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"israel's" Wall Still Deepening The Divide

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Five years ago the international court of justice ruled that israel's separation wall should be demolished. But it is still growing


by Ben White, (you are not allowed to post links yet)"you can't post links until you reach 50 posts_you are not allowed to post links yetguardian.co.uk/commentisfree/2009/jul/09/israel-separation-wall-palestine"]guardian.co.uk[/url], Thursday 9 July 2009


Five years ago today, the international court of justice in The Hague published its advisory opinion on israel's separation wall in the Occupied Palestinian Territories (OPT). The keenly awaited verdict, requested by the UN's general assembly, was clear: israel's wall is illegal, it must be removed and adequate compensation paid.


The wall's illegality, and israel's obligation to dismantle the structure and pay damages for the consequences of the wall thus far, were all agreed by the judges by a margin of 14-1. (The ICJ also accepted the use of the term "wall", since "other expressions" are "no more accurate".) There was also confirmation that israel's settlements were "a flagrant violation" of the convention, established "in breach of international law" (contrast this with the mealy-mouthed nitpicking over outposts and "freezes" by Barack Obama and Binyamin Netanyahu). Overall, the court found that the route of the wall threatened to create "de facto annexation", with the wall itself described as severely impeding "the exercise by the Palestinian people of its right to self-determination".


At the time, the ICJ decision was hailed by Palestinians and dismissed by the israeli government. As Yasser Arafat described it as a "victory for the Palestinian people", a spokesman for the then prime minister Ariel Sharon, Raanan Gissin, opined that "after all the rancour dies, this resolution will find its place in the garbage can of history".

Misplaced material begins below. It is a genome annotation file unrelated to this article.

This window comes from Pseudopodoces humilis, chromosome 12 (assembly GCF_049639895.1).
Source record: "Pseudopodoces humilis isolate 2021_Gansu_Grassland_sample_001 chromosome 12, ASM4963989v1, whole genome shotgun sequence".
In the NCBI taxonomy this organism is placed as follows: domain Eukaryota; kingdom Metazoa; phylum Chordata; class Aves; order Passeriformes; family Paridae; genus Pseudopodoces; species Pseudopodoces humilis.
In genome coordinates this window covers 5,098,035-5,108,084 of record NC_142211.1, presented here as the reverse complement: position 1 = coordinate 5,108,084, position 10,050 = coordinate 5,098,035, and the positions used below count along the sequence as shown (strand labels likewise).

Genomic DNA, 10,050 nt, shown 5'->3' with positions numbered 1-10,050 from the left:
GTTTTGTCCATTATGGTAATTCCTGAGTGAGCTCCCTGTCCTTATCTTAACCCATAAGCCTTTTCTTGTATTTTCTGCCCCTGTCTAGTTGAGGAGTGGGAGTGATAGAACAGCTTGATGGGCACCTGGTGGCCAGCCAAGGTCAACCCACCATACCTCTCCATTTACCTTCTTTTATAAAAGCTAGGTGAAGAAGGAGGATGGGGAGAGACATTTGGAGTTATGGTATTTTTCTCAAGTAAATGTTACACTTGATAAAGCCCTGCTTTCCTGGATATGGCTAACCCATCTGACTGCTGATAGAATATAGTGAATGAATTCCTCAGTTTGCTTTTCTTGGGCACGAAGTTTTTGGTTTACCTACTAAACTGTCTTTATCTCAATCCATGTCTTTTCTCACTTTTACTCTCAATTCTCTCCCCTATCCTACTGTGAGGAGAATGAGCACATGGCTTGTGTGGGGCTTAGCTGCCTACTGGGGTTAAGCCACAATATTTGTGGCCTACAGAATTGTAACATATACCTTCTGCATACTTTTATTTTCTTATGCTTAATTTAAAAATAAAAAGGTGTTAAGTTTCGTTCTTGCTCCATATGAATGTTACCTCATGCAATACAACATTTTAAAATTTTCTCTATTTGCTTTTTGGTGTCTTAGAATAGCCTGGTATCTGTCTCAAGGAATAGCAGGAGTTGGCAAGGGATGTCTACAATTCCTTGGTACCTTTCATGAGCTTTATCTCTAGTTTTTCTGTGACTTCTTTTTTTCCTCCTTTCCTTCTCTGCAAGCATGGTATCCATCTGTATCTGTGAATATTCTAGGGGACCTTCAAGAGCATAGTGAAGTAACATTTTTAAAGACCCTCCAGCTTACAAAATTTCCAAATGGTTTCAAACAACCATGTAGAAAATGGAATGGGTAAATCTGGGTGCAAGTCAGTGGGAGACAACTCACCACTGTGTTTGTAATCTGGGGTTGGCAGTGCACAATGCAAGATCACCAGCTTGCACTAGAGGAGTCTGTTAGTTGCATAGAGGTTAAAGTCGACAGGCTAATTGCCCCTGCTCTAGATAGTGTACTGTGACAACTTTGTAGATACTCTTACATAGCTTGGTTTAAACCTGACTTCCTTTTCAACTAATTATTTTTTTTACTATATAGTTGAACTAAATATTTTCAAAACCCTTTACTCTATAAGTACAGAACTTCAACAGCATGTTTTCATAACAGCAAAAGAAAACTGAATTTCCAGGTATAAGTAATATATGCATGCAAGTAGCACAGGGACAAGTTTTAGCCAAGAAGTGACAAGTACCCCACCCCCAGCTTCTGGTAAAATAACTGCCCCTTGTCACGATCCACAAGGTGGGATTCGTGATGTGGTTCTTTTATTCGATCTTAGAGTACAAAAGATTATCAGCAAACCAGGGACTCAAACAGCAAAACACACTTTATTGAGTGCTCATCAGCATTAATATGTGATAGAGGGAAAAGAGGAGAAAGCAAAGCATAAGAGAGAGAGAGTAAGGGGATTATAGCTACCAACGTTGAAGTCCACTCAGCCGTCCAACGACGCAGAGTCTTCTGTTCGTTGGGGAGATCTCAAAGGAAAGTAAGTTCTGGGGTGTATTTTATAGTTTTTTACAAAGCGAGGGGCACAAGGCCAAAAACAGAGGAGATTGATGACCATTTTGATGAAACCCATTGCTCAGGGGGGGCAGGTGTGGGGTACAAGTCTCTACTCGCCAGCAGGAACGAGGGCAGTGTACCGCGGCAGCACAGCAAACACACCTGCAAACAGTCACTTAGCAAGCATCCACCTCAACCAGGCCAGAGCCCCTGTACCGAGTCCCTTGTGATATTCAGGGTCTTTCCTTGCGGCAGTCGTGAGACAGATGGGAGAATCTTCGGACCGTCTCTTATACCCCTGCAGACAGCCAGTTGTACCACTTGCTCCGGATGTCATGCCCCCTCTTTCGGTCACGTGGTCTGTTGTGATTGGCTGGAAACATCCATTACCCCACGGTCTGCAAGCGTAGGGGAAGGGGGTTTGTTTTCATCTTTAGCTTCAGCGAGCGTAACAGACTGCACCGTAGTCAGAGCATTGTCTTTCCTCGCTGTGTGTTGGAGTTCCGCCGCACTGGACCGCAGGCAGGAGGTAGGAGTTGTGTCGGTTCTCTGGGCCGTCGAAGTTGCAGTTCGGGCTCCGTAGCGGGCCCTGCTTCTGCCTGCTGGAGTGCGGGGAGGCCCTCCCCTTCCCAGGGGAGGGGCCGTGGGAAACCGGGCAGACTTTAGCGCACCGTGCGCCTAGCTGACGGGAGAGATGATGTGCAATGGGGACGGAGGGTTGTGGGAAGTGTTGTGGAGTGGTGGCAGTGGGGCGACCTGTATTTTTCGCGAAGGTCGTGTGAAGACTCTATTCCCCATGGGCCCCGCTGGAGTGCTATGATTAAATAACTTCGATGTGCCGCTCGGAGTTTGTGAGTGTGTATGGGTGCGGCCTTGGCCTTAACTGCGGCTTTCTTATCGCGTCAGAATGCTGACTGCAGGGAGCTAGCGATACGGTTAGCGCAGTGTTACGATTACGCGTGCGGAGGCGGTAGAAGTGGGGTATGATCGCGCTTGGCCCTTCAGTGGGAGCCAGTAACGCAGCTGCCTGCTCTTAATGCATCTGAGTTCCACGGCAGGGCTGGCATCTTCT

Both the US and UK had opposed the entire process, on the odd grounds that the UN's main judicial body for settling legal disputes was not "the appropriate forum to resolve what is a political issue". In the words of Jack Straw, it was better not to "embroil" the ICJ "in a heavily political bilateral dispute".


This opposition was rare – later that same month, the general assembly voted by 150 to six in support of the ICJ opinion. The decision was also welcomed by the likes of Oxfam and Amnesty International, with Oxfam's director adding that the ruling was a "step in the right direction" but needed "further action" by the international community.


But meaningful "further action" was not forthcoming, and israel pressed on with the wall. Five years on, the wall loops around the West Bank and cuts through East Jerusalem, isolating Palestinian communities and devastating lives, and has become an integral part of israel's apartheid regime in the territories. About two-thirds of the 700km+ route, featuring a 8m-high wall, electric fences, sniper towers and "buffer zones" up to 100m wide, is completed or under construction. Of the West Bank and East Jerusalem, 8.5% will be on the "wrong" side of the wall. In terms of size as well as significance, this would be comparable to the UK losing Greater London and south-east England.


For israel to consolidate its hold on the illegal colonies in the OPT, many Palestinians find themselves hemmed in and surrounded by the wall's contortions (pdf). About 35,000 Palestinians with West Bank IDs are to be caught between the wall and the Green Line – if you add (pdf) the East Jerusalem Palestinians in the same position, this figure increases to about 260,000.


These are the bare facts five years on from the ICJ opinion. israel has ignored the judges' decision, but that's not a surprise. However, has the Palestinian leadership sufficiently exploited the opinion? Speaking to Palestinians involved in monitoring the wall's progress, or in directly resisting it on the ground, there is a feeling that Palestinian diplomats have not done as much with the ICJ result as they could have.